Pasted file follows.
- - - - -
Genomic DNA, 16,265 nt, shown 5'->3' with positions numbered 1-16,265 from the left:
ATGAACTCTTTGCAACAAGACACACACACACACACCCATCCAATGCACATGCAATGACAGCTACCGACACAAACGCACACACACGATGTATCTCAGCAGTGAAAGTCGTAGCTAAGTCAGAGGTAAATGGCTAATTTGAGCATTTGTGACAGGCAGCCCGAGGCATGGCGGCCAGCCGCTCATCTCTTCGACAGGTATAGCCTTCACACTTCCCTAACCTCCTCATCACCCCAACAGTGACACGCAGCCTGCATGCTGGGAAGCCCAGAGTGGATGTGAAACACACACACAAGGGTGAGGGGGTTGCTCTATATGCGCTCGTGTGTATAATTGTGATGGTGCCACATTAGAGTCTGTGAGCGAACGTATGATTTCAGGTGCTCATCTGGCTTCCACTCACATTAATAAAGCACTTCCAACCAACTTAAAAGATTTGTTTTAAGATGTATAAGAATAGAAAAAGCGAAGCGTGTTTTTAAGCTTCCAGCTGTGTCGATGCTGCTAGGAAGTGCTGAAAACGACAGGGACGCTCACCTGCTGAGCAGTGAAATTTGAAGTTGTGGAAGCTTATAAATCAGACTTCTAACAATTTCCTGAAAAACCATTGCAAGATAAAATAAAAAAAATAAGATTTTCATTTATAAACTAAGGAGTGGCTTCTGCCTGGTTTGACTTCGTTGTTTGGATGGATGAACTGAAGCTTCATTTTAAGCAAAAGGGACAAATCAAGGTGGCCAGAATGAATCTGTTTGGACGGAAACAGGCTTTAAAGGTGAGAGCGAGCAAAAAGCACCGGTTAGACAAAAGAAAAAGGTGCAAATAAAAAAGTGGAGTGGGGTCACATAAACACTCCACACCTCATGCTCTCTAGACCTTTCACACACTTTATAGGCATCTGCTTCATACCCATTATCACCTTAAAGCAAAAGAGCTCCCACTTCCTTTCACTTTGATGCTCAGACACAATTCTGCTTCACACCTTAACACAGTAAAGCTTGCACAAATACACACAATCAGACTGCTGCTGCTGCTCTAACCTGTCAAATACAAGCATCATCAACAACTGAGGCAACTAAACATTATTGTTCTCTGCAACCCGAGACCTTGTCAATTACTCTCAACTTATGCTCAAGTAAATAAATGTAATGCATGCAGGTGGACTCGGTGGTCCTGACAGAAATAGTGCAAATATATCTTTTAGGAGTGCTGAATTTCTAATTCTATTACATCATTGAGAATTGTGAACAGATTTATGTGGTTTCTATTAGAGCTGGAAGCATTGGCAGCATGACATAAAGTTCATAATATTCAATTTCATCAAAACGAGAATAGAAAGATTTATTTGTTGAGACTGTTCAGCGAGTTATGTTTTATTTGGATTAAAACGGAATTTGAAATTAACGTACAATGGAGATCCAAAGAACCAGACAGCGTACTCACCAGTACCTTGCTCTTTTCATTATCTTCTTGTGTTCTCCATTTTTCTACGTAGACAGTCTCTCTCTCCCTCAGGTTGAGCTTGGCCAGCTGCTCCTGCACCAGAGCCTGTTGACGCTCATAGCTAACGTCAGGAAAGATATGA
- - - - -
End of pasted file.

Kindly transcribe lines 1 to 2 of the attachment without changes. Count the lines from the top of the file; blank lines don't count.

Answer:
Genomic DNA, 16,265 nt, shown 5'->3' with positions numbered 1-16,265 from the left:
ATGAACTCTTTGCAACAAGACACACACACACACACCCATCCAATGCACATGCAATGACAGCTACCGACACAAACGCACACACACGATGTATCTCAGCAGTGAAAGTCGTAGCTAAGTCAGAGGTAAATGGCTAATTTGAGCATTTGTGACAGGCAGCCCGAGGCATGGCGGCCAGCCGCTCATCTCTTCGACAGGTATAGCCTTCACACTTCCCTAACCTCCTCATCACCCCAACAGTGACACGCAGCCTGCATGCTGGGAAGCCCAGAGTGGATGTGAAACACACACACAAGGGTGAGGGGGTTGCTCTATATGCGCTCGTGTGTATAATTGTGATGGTGCCACATTAGAGTCTGTGAGCGAACGTATGATTTCAGGTGCTCATCTGGCTTCCACTCACATTAATAAAGCACTTCCAACCAACTTAAAAGATTTGTTTTAAGATGTATAAGAATAGAAAAAGCGAAGCGTGTTTTTAAGCTTCCAGCTGTGTCGATGCTGCTAGGAAGTGCTGAAAACGACAGGGACGCTCACCTGCTGAGCAGTGAAATTTGAAGTTGTGGAAGCTTATAAATCAGACTTCTAACAATTTCCTGAAAAACCATTGCAAGATAAAATAAAAAAAATAAGATTTTCATTTATAAACTAAGGAGTGGCTTCTGCCTGGTTTGACTTCGTTGTTTGGATGGATGAACTGAAGCTTCATTTTAAGCAAAAGGGACAAATCAAGGTGGCCAGAATGAATCTGTTTGGACGGAAACAGGCTTTAAAGGTGAGAGCGAGCAAAAAGCACCGGTTAGACAAAAGAAAAAGGTGCAAATAAAAAAGTGGAGTGGGGTCACATAAACACTCCACACCTCATGCTCTCTAGACCTTTCACACACTTTATAGGCATCTGCTTCATACCCATTATCACCTTAAAGCAAAAGAGCTCCCACTTCCTTTCACTTTGATGCTCAGACACAATTCTGCTTCACACCTTAACACAGTAAAGCTTGCACAAATACACACAATCAGACTGCTGCTGCTGCTCTAACCTGTCAAATACAAGCATCATCAACAACTGAGGCAACTAAACATTATTGTTCTCTGCAACCCGAGACCTTGTCAATTACTCTCAACTTATGCTCAAGTAAATAAATGTAATGCATGCAGGTGGACTCGGTGGTCCTGACAGAAATAGTGCAAATATATCTTTTAGGAGTGCTGAATTTCTAATTCTATTACATCATTGAGAATTGTGAACAGATTTATGTGGTTTCTATTAGAGCTGGAAGCATTGGCAGCATGACATAAAGTTCATAATATTCAATTTCATCAAAACGAGAATAGAAAGATTTATTTGTTGAGACTGTTCAGCGAGTTATGTTTTATTTGGATTAAAACGGAATTTGAAATTAACGTACAATGGAGATCCAAAGAACCAGACAGCGTACTCACCAGTACCTTGCTCTTTTCATTATCTTCTTGTGTTCTCCATTTTTCTACGTAGACAGTCTCTCTCTCCCTCAGGTTGAGCTTGGCCAGCTGCTCCTGCACCAGAGCCTGTTGACGCTCATAGCTAACGTCAGGAAAGATATGA